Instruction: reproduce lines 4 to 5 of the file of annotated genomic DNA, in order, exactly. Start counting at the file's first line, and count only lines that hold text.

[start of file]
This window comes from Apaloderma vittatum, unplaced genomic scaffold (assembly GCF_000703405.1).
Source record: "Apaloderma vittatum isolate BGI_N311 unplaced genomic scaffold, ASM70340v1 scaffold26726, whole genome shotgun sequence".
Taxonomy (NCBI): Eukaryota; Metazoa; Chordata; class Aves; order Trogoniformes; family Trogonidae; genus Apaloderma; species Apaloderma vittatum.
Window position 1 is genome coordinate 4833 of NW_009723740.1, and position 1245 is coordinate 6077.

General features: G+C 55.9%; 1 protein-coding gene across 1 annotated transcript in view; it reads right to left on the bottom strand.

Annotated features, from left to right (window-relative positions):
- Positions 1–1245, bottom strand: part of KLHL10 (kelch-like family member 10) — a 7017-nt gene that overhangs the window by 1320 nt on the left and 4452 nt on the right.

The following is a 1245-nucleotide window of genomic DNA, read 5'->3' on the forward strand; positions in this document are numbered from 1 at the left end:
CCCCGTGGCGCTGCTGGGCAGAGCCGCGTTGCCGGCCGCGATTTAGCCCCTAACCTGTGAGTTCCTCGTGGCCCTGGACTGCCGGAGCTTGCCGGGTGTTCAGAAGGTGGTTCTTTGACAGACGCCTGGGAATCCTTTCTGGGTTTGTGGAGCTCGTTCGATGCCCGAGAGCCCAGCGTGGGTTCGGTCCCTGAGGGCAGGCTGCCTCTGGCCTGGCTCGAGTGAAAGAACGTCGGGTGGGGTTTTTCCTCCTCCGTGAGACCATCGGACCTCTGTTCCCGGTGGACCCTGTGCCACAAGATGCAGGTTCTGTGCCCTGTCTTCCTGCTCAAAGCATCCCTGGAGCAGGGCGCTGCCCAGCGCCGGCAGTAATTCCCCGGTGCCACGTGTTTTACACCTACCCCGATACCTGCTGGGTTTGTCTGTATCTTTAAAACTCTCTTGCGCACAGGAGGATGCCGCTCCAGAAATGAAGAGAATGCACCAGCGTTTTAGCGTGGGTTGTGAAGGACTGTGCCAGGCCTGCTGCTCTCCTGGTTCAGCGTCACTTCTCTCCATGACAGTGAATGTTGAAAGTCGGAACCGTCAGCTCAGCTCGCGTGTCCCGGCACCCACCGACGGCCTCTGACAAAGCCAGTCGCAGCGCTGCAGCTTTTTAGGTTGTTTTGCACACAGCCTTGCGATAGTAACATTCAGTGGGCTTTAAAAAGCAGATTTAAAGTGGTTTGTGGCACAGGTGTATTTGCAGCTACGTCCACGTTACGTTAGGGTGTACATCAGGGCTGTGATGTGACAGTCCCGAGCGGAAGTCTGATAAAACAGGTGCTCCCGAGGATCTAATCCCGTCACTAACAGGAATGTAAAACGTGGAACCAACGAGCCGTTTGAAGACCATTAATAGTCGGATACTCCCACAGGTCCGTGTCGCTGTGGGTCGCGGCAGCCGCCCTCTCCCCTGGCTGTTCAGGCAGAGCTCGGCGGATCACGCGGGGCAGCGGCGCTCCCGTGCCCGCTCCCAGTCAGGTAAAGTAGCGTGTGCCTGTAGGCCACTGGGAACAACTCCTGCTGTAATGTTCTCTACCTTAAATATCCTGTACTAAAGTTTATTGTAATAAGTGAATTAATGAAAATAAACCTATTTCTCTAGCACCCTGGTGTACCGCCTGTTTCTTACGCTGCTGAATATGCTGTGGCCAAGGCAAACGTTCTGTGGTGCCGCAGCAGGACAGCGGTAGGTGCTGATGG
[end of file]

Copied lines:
Window position 1 is genome coordinate 4833 of NW_009723740.1, and position 1245 is coordinate 6077.

General features: G+C 55.9%; 1 protein-coding gene across 1 annotated transcript in view; it reads right to left on the bottom strand.